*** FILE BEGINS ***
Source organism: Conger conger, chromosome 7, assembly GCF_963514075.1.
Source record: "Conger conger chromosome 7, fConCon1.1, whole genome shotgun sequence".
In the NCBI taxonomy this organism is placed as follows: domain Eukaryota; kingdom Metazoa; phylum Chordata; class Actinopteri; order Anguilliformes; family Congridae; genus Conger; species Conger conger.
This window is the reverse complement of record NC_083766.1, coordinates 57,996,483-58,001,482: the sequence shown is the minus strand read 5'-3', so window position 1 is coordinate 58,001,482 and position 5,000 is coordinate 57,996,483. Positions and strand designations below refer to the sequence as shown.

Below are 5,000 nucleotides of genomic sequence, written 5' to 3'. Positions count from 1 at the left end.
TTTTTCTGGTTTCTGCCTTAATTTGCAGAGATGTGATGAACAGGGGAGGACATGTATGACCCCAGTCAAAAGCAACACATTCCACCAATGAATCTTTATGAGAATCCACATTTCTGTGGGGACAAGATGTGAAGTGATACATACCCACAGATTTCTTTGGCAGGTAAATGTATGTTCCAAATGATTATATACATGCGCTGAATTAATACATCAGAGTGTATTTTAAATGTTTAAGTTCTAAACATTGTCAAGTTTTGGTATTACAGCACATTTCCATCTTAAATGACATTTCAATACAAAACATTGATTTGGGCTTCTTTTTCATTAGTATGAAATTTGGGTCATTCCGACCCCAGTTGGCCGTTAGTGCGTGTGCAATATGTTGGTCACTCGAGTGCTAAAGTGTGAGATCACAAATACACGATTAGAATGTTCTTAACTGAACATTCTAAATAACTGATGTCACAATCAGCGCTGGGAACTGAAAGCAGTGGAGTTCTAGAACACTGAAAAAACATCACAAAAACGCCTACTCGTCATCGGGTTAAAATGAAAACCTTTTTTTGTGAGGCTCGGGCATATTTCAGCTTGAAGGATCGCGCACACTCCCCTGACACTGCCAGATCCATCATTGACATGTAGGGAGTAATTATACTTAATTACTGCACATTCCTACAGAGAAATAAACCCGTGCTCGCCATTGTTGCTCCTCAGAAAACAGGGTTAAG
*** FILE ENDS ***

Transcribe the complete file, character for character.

Source organism: Conger conger, chromosome 7, assembly GCF_963514075.1.
Source record: "Conger conger chromosome 7, fConCon1.1, whole genome shotgun sequence".
In the NCBI taxonomy this organism is placed as follows: domain Eukaryota; kingdom Metazoa; phylum Chordata; class Actinopteri; order Anguilliformes; family Congridae; genus Conger; species Conger conger.
This window is the reverse complement of record NC_083766.1, coordinates 57,996,483-58,001,482: the sequence shown is the minus strand read 5'-3', so window position 1 is coordinate 58,001,482 and position 5,000 is coordinate 57,996,483. Positions and strand designations below refer to the sequence as shown.

Below are 5,000 nucleotides of genomic sequence, written 5' to 3'. Positions count from 1 at the left end.
TTTTTCTGGTTTCTGCCTTAATTTGCAGAGATGTGATGAACAGGGGAGGACATGTATGACCCCAGTCAAAAGCAACACATTCCACCAATGAATCTTTATGAGAATCCACATTTCTGTGGGGACAAGATGTGAAGTGATACATACCCACAGATTTCTTTGGCAGGTAAATGTATGTTCCAAATGATTATATACATGCGCTGAATTAATACATCAGAGTGTATTTTAAATGTTTAAGTTCTAAACATTGTCAAGTTTTGGTATTACAGCACATTTCCATCTTAAATGACATTTCAATACAAAACATTGATTTGGGCTTCTTTTTCATTAGTATGAAATTTGGGTCATTCCGACCCCAGTTGGCCGTTAGTGCGTGTGCAATATGTTGGTCACTCGAGTGCTAAAGTGTGAGATCACAAATACACGATTAGAATGTTCTTAACTGAACATTCTAAATAACTGATGTCACAATCAGCGCTGGGAACTGAAAGCAGTGGAGTTCTAGAACACTGAAAAAACATCACAAAAACGCCTACTCGTCATCGGGTTAAAATGAAAACCTTTTTTTGTGAGGCTCGGGCATATTTCAGCTTGAAGGATCGCGCACACTCCCCTGACACTGCCAGATCCATCATTGACATGTAGGGAGTAATTATACTTAATTACTGCACATTCCTACAGAGAAATAAACCCGTGCTCGCCATTGTTGCTCCTCAGAAAACAGGGTTAAG